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What practices need to know about the booster jab rollout

Updated: 20 December. The government is now aiming to offer booster jabs to all eligible patients by the end of December. What will this mean for practices?

(Picture: SOPA Images/Getty Images)

This article was updated on 20 December to provide further details about payments to practices and information about changes to fit notes.

What is the target?

The government wants to offer every eligible adult over the age of 18 a booster jab by the end of December. Eligible adults are those who had their second dose at least three months ago.

Estimates suggest that the NHS across the UK will need to vaccinate over 1m people a day between now and the end of the month to hit this target.

Why has the deadline changed?

The new deadline has been set because of concerns about a rapid increase in COVID-19 cases, mainly driven by the Omicron variant. On Monday 13 December health secretary Sajid Javid told parliament that Omicron is spreading faster than any other variant of coronavirus and warned that the UK faced a sharp rise in deaths and hospitalisations among infected patients.

Data suggests that two doses of the vaccine do not provide much protection against infection with the Omicron variant (although less is known about how well they protect against serious illness). However, receiving a booster jab has been shown to significantly increase protection, hence the push to roll out boosters as rapidly as possible.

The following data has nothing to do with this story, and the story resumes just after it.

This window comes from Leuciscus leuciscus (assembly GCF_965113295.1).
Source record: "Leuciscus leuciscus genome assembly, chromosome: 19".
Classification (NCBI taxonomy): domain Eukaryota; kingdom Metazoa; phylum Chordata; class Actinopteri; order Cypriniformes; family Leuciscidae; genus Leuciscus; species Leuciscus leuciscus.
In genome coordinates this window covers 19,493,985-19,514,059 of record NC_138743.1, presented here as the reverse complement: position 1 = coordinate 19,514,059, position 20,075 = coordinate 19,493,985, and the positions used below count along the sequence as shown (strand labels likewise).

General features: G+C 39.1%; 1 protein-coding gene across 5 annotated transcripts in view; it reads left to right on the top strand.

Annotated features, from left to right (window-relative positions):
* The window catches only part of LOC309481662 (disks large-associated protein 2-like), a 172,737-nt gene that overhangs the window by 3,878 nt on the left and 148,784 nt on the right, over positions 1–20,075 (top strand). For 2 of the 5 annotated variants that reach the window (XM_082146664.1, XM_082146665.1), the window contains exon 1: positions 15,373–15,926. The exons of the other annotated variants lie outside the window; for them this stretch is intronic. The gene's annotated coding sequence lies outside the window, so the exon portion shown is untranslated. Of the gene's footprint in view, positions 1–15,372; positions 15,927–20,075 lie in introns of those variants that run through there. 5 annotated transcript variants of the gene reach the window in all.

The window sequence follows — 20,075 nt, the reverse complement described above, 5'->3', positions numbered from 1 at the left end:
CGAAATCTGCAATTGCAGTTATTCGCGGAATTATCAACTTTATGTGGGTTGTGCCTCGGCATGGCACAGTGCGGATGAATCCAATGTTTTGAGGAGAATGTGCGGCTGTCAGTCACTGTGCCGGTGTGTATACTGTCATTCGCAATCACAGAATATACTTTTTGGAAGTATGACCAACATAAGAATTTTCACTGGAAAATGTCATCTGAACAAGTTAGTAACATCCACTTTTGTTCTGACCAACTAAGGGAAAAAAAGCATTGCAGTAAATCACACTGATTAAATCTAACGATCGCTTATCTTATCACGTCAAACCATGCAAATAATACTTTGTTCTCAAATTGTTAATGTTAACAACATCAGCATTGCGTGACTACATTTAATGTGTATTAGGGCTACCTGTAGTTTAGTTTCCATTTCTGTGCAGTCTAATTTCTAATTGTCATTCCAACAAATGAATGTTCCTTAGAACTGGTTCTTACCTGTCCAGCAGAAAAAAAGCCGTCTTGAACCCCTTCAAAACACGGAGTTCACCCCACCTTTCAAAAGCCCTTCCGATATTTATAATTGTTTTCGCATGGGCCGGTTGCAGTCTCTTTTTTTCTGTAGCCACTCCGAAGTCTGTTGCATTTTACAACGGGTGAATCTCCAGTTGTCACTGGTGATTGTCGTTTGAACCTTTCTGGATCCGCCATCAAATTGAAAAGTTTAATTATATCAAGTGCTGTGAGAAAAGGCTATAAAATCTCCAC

What does this mean for practices?

NHS England has asked all NHS and local government organisations to 'prepare to redeploy their
administrative and clinical staff to support delivery of the vaccination programme between now and the new year'.

All GP practices – including those who have not signed up to the vaccination enhanced service – are being asked to 'clinically prioritise' services to free up staff to help support the vaccination drive. Practices will be expected to continue 'urgent or emergency care and other critical services such as cancer' but pause routine or non-urgent care.

They have also been asked by NHS England to 'redeploy' staff to vaccination sites. Practices will be expected to share their staff availability and a point of contact at the practice with their local lead employer for the vaccination programme.

Further guidance on workload prioritisation is expected shortly from the BMA and RCGP and an operational note from NHS England.

CQC inspections will be suspended for the next three weeks unless the regulator has serious concerns about a provider.

What does this mean for PCN vaccination sites?

Anyone aged over 18 who had their second dose at least three month ago is now able to book their booster.

PCN sites have been asked to ensure those most at risk are prioritised, which includes care home residents and staff, those who are housebound and the severely immunosuppressed. NHS England wants GP and community pharmacy teams to complete vaccination of care home and housebound patients by the end of this week.

Vaccination sites have also been asked to ensure they are still making first and second dose jabs available to those who want them. Integrated care systems and CCGs are being encouraged to continue to provide mobile and pop up clinics.

PCN sites need to provide details of any additional vaccines they need this week. From Tuesday the number of vaccines delivered will be doubled.